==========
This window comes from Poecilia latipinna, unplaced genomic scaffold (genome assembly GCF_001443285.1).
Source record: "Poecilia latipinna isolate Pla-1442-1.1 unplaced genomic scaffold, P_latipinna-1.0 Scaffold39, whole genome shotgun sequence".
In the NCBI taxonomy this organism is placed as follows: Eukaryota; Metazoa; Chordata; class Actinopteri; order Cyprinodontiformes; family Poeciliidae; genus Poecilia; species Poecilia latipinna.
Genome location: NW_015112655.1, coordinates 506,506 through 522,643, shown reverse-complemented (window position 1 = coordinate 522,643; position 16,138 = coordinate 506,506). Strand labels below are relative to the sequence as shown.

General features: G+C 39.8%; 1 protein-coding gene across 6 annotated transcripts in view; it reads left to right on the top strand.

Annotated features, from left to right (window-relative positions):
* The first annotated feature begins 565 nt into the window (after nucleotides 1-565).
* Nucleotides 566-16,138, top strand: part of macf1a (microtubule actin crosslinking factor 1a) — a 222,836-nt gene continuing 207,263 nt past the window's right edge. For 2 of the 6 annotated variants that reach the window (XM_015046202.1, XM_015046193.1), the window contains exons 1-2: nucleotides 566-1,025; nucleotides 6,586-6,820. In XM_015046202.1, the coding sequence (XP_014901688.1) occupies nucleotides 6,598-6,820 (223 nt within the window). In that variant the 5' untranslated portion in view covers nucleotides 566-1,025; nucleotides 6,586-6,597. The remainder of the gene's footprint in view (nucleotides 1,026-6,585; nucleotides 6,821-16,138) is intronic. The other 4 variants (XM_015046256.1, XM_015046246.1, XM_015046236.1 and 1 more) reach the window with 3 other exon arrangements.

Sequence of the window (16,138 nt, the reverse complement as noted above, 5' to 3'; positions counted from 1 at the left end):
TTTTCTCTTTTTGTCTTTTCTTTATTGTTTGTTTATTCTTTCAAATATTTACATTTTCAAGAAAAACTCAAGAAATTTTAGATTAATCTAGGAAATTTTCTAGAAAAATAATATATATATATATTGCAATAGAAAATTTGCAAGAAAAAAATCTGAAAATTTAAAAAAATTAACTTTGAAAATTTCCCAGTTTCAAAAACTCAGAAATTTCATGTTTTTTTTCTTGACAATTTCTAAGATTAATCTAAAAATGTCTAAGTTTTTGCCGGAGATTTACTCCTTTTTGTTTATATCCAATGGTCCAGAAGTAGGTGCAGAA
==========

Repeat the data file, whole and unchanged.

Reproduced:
This window comes from Poecilia latipinna, unplaced genomic scaffold (genome assembly GCF_001443285.1).
Source record: "Poecilia latipinna isolate Pla-1442-1.1 unplaced genomic scaffold, P_latipinna-1.0 Scaffold39, whole genome shotgun sequence".
In the NCBI taxonomy this organism is placed as follows: Eukaryota; Metazoa; Chordata; class Actinopteri; order Cyprinodontiformes; family Poeciliidae; genus Poecilia; species Poecilia latipinna.
Genome location: NW_015112655.1, coordinates 506,506 through 522,643, shown reverse-complemented (window position 1 = coordinate 522,643; position 16,138 = coordinate 506,506). Strand labels below are relative to the sequence as shown.

General features: G+C 39.8%; 1 protein-coding gene across 6 annotated transcripts in view; it reads left to right on the top strand.

Annotated features, from left to right (window-relative positions):
* The first annotated feature begins 565 nt into the window (after nucleotides 1-565).
* Nucleotides 566-16,138, top strand: part of macf1a (microtubule actin crosslinking factor 1a) — a 222,836-nt gene continuing 207,263 nt past the window's right edge. For 2 of the 6 annotated variants that reach the window (XM_015046202.1, XM_015046193.1), the window contains exons 1-2: nucleotides 566-1,025; nucleotides 6,586-6,820. In XM_015046202.1, the coding sequence (XP_014901688.1) occupies nucleotides 6,598-6,820 (223 nt within the window). In that variant the 5' untranslated portion in view covers nucleotides 566-1,025; nucleotides 6,586-6,597. The remainder of the gene's footprint in view (nucleotides 1,026-6,585; nucleotides 6,821-16,138) is intronic. The other 4 variants (XM_015046256.1, XM_015046246.1, XM_015046236.1 and 1 more) reach the window with 3 other exon arrangements.

Sequence of the window (16,138 nt, the reverse complement as noted above, 5' to 3'; positions counted from 1 at the left end):
TTTTCTCTTTTTGTCTTTTCTTTATTGTTTGTTTATTCTTTCAAATATTTACATTTTCAAGAAAAACTCAAGAAATTTTAGATTAATCTAGGAAATTTTCTAGAAAAATAATATATATATATATTGCAATAGAAAATTTGCAAGAAAAAAATCTGAAAATTTAAAAAAATTAACTTTGAAAATTTCCCAGTTTCAAAAACTCAGAAATTTCATGTTTTTTTTCTTGACAATTTCTAAGATTAATCTAAAAATGTCTAAGTTTTTGCCGGAGATTTACTCCTTTTTGTTTATATCCAATGGTCCAGAAGTAGGTGCAGAA